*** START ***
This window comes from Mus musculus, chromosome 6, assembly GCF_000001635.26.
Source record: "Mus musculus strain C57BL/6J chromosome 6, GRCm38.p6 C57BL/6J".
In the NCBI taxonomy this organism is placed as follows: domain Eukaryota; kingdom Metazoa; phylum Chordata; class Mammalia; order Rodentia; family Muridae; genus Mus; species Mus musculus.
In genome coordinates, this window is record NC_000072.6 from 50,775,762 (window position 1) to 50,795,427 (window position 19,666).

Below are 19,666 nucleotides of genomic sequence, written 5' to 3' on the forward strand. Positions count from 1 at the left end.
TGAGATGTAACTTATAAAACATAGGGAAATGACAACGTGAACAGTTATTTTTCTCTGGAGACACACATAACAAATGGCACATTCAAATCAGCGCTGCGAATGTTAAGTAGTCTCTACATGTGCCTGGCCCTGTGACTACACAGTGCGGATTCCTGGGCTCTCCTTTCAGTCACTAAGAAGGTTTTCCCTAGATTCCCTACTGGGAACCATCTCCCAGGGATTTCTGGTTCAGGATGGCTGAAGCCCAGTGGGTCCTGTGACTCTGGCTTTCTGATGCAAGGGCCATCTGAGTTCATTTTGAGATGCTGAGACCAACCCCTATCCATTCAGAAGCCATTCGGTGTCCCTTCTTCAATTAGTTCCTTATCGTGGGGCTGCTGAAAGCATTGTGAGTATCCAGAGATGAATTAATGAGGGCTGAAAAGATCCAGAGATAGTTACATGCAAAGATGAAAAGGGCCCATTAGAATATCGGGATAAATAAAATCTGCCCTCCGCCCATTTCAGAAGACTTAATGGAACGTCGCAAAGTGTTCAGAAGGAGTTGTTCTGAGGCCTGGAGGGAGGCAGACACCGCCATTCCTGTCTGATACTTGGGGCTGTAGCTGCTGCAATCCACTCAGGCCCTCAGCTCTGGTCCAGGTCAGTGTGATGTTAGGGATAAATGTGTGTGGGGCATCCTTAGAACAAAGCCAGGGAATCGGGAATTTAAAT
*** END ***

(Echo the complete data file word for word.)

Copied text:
This window comes from Mus musculus, chromosome 6, assembly GCF_000001635.26.
Source record: "Mus musculus strain C57BL/6J chromosome 6, GRCm38.p6 C57BL/6J".
In the NCBI taxonomy this organism is placed as follows: domain Eukaryota; kingdom Metazoa; phylum Chordata; class Mammalia; order Rodentia; family Muridae; genus Mus; species Mus musculus.
In genome coordinates, this window is record NC_000072.6 from 50,775,762 (window position 1) to 50,795,427 (window position 19,666).

Below are 19,666 nucleotides of genomic sequence, written 5' to 3' on the forward strand. Positions count from 1 at the left end.
TGAGATGTAACTTATAAAACATAGGGAAATGACAACGTGAACAGTTATTTTTCTCTGGAGACACACATAACAAATGGCACATTCAAATCAGCGCTGCGAATGTTAAGTAGTCTCTACATGTGCCTGGCCCTGTGACTACACAGTGCGGATTCCTGGGCTCTCCTTTCAGTCACTAAGAAGGTTTTCCCTAGATTCCCTACTGGGAACCATCTCCCAGGGATTTCTGGTTCAGGATGGCTGAAGCCCAGTGGGTCCTGTGACTCTGGCTTTCTGATGCAAGGGCCATCTGAGTTCATTTTGAGATGCTGAGACCAACCCCTATCCATTCAGAAGCCATTCGGTGTCCCTTCTTCAATTAGTTCCTTATCGTGGGGCTGCTGAAAGCATTGTGAGTATCCAGAGATGAATTAATGAGGGCTGAAAAGATCCAGAGATAGTTACATGCAAAGATGAAAAGGGCCCATTAGAATATCGGGATAAATAAAATCTGCCCTCCGCCCATTTCAGAAGACTTAATGGAACGTCGCAAAGTGTTCAGAAGGAGTTGTTCTGAGGCCTGGAGGGAGGCAGACACCGCCATTCCTGTCTGATACTTGGGGCTGTAGCTGCTGCAATCCACTCAGGCCCTCAGCTCTGGTCCAGGTCAGTGTGATGTTAGGGATAAATGTGTGTGGGGCATCCTTAGAACAAAGCCAGGGAATCGGGAATTTAAAT